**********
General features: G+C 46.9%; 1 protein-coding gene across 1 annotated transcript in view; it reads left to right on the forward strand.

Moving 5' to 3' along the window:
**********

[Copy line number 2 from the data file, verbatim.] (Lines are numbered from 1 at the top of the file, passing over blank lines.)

Moving 5' to 3' along the window: